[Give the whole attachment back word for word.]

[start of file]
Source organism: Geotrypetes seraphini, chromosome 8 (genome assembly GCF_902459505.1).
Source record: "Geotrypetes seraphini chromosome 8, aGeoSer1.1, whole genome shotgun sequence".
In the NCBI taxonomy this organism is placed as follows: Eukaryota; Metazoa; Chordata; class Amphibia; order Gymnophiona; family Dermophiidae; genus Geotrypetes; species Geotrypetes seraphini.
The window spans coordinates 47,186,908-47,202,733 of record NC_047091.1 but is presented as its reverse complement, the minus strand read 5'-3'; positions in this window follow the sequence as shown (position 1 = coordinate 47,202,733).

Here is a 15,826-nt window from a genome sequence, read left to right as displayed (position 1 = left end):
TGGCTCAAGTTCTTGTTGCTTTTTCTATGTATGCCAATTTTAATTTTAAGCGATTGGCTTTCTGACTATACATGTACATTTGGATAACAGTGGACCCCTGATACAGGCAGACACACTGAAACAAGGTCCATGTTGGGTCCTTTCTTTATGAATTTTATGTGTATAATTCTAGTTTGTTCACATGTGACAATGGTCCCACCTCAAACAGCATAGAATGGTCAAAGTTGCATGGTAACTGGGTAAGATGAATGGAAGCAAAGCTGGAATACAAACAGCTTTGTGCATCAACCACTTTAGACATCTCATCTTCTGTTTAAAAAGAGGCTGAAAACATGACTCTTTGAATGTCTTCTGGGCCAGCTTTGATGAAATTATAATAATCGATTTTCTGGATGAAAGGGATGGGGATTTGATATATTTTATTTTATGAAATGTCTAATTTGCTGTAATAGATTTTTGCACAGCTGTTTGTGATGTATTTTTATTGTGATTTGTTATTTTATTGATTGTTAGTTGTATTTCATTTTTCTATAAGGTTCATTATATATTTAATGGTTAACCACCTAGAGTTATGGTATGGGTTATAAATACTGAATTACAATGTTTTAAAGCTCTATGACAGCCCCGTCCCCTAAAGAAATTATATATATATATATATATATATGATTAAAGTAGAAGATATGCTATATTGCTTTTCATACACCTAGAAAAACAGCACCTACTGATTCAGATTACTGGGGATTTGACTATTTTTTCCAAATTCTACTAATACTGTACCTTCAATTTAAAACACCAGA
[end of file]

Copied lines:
Source organism: Geotrypetes seraphini, chromosome 8 (genome assembly GCF_902459505.1).
Source record: "Geotrypetes seraphini chromosome 8, aGeoSer1.1, whole genome shotgun sequence".
In the NCBI taxonomy this organism is placed as follows: Eukaryota; Metazoa; Chordata; class Amphibia; order Gymnophiona; family Dermophiidae; genus Geotrypetes; species Geotrypetes seraphini.
The window spans coordinates 47,186,908-47,202,733 of record NC_047091.1 but is presented as its reverse complement, the minus strand read 5'-3'; positions in this window follow the sequence as shown (position 1 = coordinate 47,202,733).

Here is a 15,826-nt window from a genome sequence, read left to right as displayed (position 1 = left end):
TGGCTCAAGTTCTTGTTGCTTTTTCTATGTATGCCAATTTTAATTTTAAGCGATTGGCTTTCTGACTATACATGTACATTTGGATAACAGTGGACCCCTGATACAGGCAGACACACTGAAACAAGGTCCATGTTGGGTCCTTTCTTTATGAATTTTATGTGTATAATTCTAGTTTGTTCACATGTGACAATGGTCCCACCTCAAACAGCATAGAATGGTCAAAGTTGCATGGTAACTGGGTAAGATGAATGGAAGCAAAGCTGGAATACAAACAGCTTTGTGCATCAACCACTTTAGACATCTCATCTTCTGTTTAAAAAGAGGCTGAAAACATGACTCTTTGAATGTCTTCTGGGCCAGCTTTGATGAAATTATAATAATCGATTTTCTGGATGAAAGGGATGGGGATTTGATATATTTTATTTTATGAAATGTCTAATTTGCTGTAATAGATTTTTGCACAGCTGTTTGTGATGTATTTTTATTGTGATTTGTTATTTTATTGATTGTTAGTTGTATTTCATTTTTCTATAAGGTTCATTATATATTTAATGGTTAACCACCTAGAGTTATGGTATGGGTTATAAATACTGAATTACAATGTTTTAAAGCTCTATGACAGCCCCGTCCCCTAAAGAAATTATATATATATATATATATATATGATTAAAGTAGAAGATATGCTATATTGCTTTTCATACACCTAGAAAAACAGCACCTACTGATTCAGATTACTGGGGATTTGACTATTTTTTCCAAATTCTACTAATACTGTACCTTCAATTTAAAACACCAGA